Wednesday, June 14, 2023

British Woman at War: The Contribution of Factory Girls to Victory in WWII

As in the Soviet Union, Nazi Germany and, indeed, the United States, by far the largest number of women mobilized in support of the war effort went into the civilian labor force to replace men called to arms. Yet whereas women in U.S. factories were all volunteers and the Germans relied heavily on slave labor from the Concentration Camps, POWs and occupied Europe, Britain conscripted women into the munitions and aircraft factories from 1942 onwards.

Already by 1941, it was obvious to the British government that there was a serious shortage of manpower both to fight the war and to produce the instruments of war, particularly munitions, ships and aircraft. The British government recognized that the only solution was to bring women into the work-force both by enabling them to fulfill a wider range of support roles in the armed forces, thereby reducing the number of men that would have to be conscripted, and on an even larger scale employing them in factories producing essential war materiel. 

In the spring of 1941, all women between the ages of 18 and 60 were required to register. By December, a shortage of 1.5 million factory workers in essential war industries was identified and the decision was taken to conscript women to fill this gap. Although women were given the option of joining one of the women's auxiliary services, doing civil defense work or working in industry, fully half of the 1.5 million women called to national service, 750,000, would be directed into the munitions factories. The legal basis for female conscription was included in the National Service Act passed 18 December 1941, which made all widows without children and single women between the ages of twenty and thirty subject to conscription.

By the end of the war, women up to the age of fifty were liable for national service and already in 1943, 90% of single women and 80% of married women were in one way or another contributing to the war effort. The bulk of these women worked in factory jobs, and three-quarters of them full-time. Yet even though many of these women were called up to fill the place of men going into the armed services, most were paid a lower wage then the men they had replaced. The exceptions such as the Air Transport Auxiliary and the railways were the rare exceptions that granted women equal pay for equal work, the later due to a national union agreement.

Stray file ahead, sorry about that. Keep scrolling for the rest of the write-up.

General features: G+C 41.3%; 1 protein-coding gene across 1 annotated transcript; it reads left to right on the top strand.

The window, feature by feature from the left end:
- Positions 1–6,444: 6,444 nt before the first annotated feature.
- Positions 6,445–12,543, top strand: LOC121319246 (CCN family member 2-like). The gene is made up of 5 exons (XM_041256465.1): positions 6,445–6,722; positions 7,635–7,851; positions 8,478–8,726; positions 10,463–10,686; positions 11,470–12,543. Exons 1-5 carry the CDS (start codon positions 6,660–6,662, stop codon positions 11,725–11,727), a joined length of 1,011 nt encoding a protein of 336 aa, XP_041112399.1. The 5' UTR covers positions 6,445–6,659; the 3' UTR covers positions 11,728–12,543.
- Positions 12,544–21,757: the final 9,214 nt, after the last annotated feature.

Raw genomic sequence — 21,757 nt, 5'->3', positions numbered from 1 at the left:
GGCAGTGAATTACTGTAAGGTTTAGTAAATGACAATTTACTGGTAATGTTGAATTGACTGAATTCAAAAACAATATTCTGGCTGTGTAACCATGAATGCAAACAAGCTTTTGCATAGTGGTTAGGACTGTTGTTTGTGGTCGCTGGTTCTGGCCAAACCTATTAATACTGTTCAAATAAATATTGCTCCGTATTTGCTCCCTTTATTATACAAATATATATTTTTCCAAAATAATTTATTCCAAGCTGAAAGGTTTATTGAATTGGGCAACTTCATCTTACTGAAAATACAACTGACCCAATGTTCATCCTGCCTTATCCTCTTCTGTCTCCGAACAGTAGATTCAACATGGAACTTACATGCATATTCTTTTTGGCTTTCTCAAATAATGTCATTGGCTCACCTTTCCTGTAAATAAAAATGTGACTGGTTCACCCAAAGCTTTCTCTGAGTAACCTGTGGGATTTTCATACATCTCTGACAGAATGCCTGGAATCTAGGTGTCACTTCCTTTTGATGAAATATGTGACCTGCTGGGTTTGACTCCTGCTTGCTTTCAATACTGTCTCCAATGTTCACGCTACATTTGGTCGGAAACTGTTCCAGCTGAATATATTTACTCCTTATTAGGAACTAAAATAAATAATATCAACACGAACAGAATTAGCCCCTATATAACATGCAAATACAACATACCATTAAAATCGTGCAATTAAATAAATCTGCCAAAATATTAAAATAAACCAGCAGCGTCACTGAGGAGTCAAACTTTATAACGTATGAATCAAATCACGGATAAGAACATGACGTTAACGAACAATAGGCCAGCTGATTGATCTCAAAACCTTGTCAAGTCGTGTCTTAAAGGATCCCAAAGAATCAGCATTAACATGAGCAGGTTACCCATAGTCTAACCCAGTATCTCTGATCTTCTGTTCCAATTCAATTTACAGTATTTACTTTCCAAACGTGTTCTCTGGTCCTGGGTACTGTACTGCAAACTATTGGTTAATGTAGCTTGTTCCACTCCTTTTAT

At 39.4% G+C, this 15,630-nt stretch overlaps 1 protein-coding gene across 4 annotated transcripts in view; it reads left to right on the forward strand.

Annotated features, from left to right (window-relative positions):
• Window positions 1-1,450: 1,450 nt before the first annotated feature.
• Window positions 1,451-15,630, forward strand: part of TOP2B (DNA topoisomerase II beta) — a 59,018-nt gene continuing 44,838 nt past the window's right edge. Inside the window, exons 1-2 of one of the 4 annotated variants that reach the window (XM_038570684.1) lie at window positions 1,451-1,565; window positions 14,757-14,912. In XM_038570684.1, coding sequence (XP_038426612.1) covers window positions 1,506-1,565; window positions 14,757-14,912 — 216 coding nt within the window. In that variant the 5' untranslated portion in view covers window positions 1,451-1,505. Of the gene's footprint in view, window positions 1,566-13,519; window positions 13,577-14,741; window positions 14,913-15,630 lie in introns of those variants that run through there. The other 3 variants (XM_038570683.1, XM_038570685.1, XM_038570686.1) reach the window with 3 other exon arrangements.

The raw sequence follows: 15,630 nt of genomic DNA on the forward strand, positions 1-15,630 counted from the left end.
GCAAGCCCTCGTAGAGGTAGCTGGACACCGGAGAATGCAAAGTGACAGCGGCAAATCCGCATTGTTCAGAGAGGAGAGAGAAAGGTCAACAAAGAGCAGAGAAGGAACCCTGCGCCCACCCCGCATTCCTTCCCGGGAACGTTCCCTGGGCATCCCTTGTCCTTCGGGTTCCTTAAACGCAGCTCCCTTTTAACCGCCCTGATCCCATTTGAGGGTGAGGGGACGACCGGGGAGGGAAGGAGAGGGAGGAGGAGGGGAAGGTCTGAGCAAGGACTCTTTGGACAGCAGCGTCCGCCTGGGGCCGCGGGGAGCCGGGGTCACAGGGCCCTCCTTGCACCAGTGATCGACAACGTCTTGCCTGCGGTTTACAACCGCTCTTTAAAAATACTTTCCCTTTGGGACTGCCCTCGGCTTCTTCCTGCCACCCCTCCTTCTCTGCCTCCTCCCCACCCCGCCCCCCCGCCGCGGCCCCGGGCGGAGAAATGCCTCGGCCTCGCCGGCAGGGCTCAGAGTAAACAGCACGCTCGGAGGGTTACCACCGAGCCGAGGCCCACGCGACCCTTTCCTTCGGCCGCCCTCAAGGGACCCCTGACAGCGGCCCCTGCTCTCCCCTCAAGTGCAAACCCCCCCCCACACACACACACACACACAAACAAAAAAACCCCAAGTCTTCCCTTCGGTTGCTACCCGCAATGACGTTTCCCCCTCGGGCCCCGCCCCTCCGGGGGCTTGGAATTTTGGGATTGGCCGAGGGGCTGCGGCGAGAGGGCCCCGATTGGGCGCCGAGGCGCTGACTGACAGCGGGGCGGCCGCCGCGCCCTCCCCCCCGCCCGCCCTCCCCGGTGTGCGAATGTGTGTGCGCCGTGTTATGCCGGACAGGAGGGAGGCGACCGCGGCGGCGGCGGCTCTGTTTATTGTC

Furthermore, wartime demands meant that working conditions deteriorated dramatically. In 1940, after Lord Beaverbrook took charge of the specially created Ministry of Aircraft Production, factories assembling aircraft or producing the component parts for them started to work around the clock. The shifts were extended to twelve-hours and weekends and holidays were cancelled. In the crisis atmosphere created by the Battle of Britain and Blitz, workers began sleeping in the factories and soon accidents went up and productivity declined. Such a pace was not sustainable, and inevitably things settled into a wartime "normal." This was on average a 58 - 60 hour workweek for men and a 45 to 55 hour workweek for women. (Below, women workers assembling an aircraft fuselage)

In addition to the shorter workweek, other concessions were made to the female workforce. Where men had stood, women were often provided with stools to sit. Tea breaks became regularized, and canteen food improved. Yet the work still had to get done and while women were shielded from combat, there was no comparative effort to protect them from dangerous jobs. 

Most notably, nearly a million (950,000) British women worked in munitions factories, then known as the Royal Ordnance Factories or ROF. These jobs were better paid and required fewer hours than in other sectors such as transport, but the risks were enormous. The women worked filling fuses, detonators, bullets, shells, mines and bombs with explosive materials, particularly TNT. Health and safety practices were minimal. The women often suffered from side effects such as skin discoloration and stomach illnesses from handling toxic chemicals, often with their naked hands. The risk of explosion was always present, and in addition to 134 fatalities, many more workers lost limbs in accidents. (Below women working in a munitions factory.)

Other vital industries that relied heavily on women were the railways where 105,000 women were employed doing all tasks necessary to keep the trains running. Women also built tanks and other vehicles and produced and packed parachutes. The latter job had the perk of being able to keep the scraps of silk for personal use. Substantial numbers of women were employed by the Post Office as "engineers" laying and repairing telephone lines. Women served in the merchant navy as stewardesses aboard troop transports, and worked as conductors or ticket collectors on public transport buses and trams. 

Their contribution to the war effort is all to often ignored, forgotten or simply dismissed.

Award-winning novelist Helena P. Schrader is the author of three books set in Britain during WWII: Where Eagles Never Flew, Grounded Eagles and Moral Fibre.  You can find out more about them, their awards and read excerpts at:


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